Part IV in this line of posts looked at time paths of individual countries in terms of GDP per capita and energy efficiency, measured in terms of tonnes of oil equivalent (toe) per million $ of GDP.
Rich countries have been improving in this regard for decades. Poorer countries came closer to the present with increasing energy use per GDP, but even they have shifted to decreasing energy use (i.e., increasing efficiency).
That’s the good news.
But while the increasing efficiency is real, it seemed perhaps to be slowing as it approached 50 toe per million $ GDP, as if that were some sort of limit that would be hard to break through.
Part V looked at country time paths of a different sort, comparing GDP per capita with energy use per capita. The application there was to look at the phenomenon of “decoupling,” in which a country manages to keep its GDP growing even as its energy use is stable or even slightly decreasing.
|Figure 1 (from the end of Part V)|
With those same GDP-and-energy paths, you can make an argument that 50 toe per million $ is not an unbreachable boundary, but that there is nonetheless a serious problem in terms of total use.
The key to the visual representation is to take the path diagrams from Part V, that show energy use per capita, and find a way to represent efficiency on them as well.
And there’s actually a clean way to do this.
Efficiency is represented as energy per GDP. If your energy use doubles and your GDP also doubles, then your efficiency hasn’t changed at all (2 divided by 5 is the same as 4 divided by 10).
But if you move along a set of points where you keep increasing energy and GDP by the same multiple, then you’re moving along a ray from the origin: a straight line that starts in the bottom-left corner of the chart and moves out from there.
Figure 2 shows the ray that defines an efficiency level of 200 toe per million $ of GDP. Any points above and to the left of that ray have worse efficiency (more toe per GDP), while point below and to the right have better efficiency.
In Figure 3 you see a collection of different efficiency rays, for levels of 25, 50, 100 and 200 toe per million $ of GDP. The 50-toe line that interests us is the heavy, black one.
As shown in Figure 4 with an imaginary country, if your energy-use path is moving perfectly horizontally to the right, your efficiency will be improving over time, as you cross one efficiency ray after another. There’s intuition behind this. A horizontal path means that you’re increasing your GDP without increasing your energy use. If GDP goes up while energy use stays the same, then it must be true that energy per GDP is declining.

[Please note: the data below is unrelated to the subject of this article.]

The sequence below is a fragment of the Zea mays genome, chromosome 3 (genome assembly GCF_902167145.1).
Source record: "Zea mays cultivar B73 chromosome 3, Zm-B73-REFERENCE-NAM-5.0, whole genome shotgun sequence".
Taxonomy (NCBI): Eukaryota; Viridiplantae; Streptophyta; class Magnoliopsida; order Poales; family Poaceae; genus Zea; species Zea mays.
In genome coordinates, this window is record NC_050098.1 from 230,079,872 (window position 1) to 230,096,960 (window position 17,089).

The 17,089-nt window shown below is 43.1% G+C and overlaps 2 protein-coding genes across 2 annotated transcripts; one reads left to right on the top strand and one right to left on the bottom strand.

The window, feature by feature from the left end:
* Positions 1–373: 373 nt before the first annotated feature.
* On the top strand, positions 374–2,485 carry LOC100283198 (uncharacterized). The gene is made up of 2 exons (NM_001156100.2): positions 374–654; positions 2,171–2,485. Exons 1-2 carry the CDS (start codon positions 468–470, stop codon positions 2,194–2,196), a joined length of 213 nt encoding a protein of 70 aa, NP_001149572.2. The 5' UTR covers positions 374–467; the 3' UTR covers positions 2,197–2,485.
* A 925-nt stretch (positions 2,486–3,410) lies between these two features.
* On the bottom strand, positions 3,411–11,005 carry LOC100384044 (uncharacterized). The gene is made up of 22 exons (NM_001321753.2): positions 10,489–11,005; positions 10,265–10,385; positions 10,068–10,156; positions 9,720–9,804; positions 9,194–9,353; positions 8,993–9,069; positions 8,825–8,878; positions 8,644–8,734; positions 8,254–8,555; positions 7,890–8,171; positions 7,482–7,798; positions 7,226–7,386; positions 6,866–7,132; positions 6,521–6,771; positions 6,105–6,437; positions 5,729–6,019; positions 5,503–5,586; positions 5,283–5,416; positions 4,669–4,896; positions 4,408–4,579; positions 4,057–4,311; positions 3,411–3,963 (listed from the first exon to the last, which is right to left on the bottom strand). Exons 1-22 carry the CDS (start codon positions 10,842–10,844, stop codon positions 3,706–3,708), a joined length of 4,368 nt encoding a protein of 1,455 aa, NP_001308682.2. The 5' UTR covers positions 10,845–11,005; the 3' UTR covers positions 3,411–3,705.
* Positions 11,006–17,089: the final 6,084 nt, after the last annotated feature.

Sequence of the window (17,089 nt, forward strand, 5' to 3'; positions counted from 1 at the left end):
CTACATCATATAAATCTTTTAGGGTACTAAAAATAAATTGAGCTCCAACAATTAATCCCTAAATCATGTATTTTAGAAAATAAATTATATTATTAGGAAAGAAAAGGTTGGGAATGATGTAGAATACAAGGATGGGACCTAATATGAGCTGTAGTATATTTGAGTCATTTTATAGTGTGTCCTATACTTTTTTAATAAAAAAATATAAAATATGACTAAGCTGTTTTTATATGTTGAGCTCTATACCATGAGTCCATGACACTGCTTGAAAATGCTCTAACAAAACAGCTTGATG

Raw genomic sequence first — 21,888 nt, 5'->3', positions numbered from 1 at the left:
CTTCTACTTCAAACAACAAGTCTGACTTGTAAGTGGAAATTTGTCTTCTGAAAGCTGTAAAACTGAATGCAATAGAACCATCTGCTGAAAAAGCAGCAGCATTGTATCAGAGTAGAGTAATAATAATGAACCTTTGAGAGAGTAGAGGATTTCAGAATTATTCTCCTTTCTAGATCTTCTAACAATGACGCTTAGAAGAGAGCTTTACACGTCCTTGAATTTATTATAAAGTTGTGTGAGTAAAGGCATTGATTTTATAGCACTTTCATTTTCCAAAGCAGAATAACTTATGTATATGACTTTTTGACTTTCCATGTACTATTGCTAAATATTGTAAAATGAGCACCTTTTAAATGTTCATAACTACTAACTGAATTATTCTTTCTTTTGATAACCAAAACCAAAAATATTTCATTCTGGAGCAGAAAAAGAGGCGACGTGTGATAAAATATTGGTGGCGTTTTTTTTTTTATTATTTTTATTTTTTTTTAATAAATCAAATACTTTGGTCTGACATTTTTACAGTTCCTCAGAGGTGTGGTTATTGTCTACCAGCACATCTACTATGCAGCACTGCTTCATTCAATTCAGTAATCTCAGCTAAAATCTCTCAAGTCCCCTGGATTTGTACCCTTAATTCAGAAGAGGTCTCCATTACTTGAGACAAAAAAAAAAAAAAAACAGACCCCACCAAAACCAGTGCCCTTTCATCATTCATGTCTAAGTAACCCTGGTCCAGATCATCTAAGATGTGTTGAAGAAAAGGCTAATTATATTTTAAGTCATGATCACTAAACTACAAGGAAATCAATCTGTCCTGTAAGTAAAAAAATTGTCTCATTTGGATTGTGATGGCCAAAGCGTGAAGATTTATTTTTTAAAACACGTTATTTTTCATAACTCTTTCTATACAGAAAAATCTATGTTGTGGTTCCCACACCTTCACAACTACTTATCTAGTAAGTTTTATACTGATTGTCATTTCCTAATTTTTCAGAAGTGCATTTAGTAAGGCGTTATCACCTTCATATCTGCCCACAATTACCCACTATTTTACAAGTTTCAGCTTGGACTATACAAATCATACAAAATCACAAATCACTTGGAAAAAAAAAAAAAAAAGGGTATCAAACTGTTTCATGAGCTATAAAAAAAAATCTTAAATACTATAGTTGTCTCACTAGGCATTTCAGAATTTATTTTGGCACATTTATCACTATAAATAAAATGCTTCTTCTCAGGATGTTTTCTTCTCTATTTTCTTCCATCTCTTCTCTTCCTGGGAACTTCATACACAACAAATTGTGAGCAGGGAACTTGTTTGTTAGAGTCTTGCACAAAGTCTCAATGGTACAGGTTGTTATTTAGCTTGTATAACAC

In Figure 5, the 50-toe line is added to a chart of energy paths of a broad range of countries.
|Figure 5. Data from BP Statistical Review and Penn World Tables. See here|
At the top, you can see three rich countries using a lot of energy: Canada, Norway, and the U.S. They have been moving pretty much horizontally for several years—decades, in the case of the U.S. Nonetheless, they are still a lo-o-o-o-o-ong way from reaching the 50-toe line—decades more at their current pace.
At the bottom left there are poor countries using a lot less energy, and Figure 6 provides a closer view of six poor to middle-income countries.
|Figure 6. Data from BP Statistical Review and Penn World Tables. See here|
Bangladesh (black path) has stayed close to the 50-toe line.
India (blue) and Indonesia (gold) have moved roughly parallel to the 50-toe line in the space above.
Turkey, Mexico, and especially China seem to be moving away from it.
As discussed in Part V, these are poor countries with, even now, very low energy use compared to Europe or North America. It is not surprising that they continue to have a large appetite for more energy.
For the “stars” of this exercise, see Figure 7, with a somewhat rich country (Lithuania) and two rich countries (Ireland and Switzerland).
|Figure 7. Data from BP Statistical Review and Penn World Tables. See here|
All three are on paths to breach 50 toe per million $ GDP within about a decade. Ireland and Lithuania seem to have been brought much closer to that line by the recession of 2007-09. While the recession slowed their rightward progress through GDP growth, it more than made up for that by reducing their energy use, and since the economic recovery they have continued on their new, lower paths.
So here’s the good news: it doesn’t look like 50 toe per million $ GDP is some impossible level of efficiency. There are countries close to crossing that line.
But there are big caveats.
First, the “star” countries, while prosperous, are small. They represent a tiny fraction of the world’s economies. The bigger European players like Germany are further from the line. The even bigger U.S. is further still. And the giants of China and India are not yet on horizontal paths heading toward the line.
Second, efficiency is just an aid toward combining prosperity with low energy use. What we ultimately care about is energy use itself. The most efficient countries are continuing to improve efficiency, but because they’re rich, even their commendable levels of energy per GDP still mean a lot of energy use. It’s not nearly as much as the U.S., Canada, or Norway, but it’s generally more than the poor countries (Lithuania uses about the same per capita as China, but more than the other poor countries, and Ireland and Switzerland are higher).
As a related point, a horizontal path is a sure-fire way to improve your efficiency, but it doesn’t bring down your actual use. And the general trend of the wealthy countries is more horizontal than downward, while the poorer countries are still in a phase of increasing energy use.
The next post—which I expect to be the last—will explore some further aspects of that.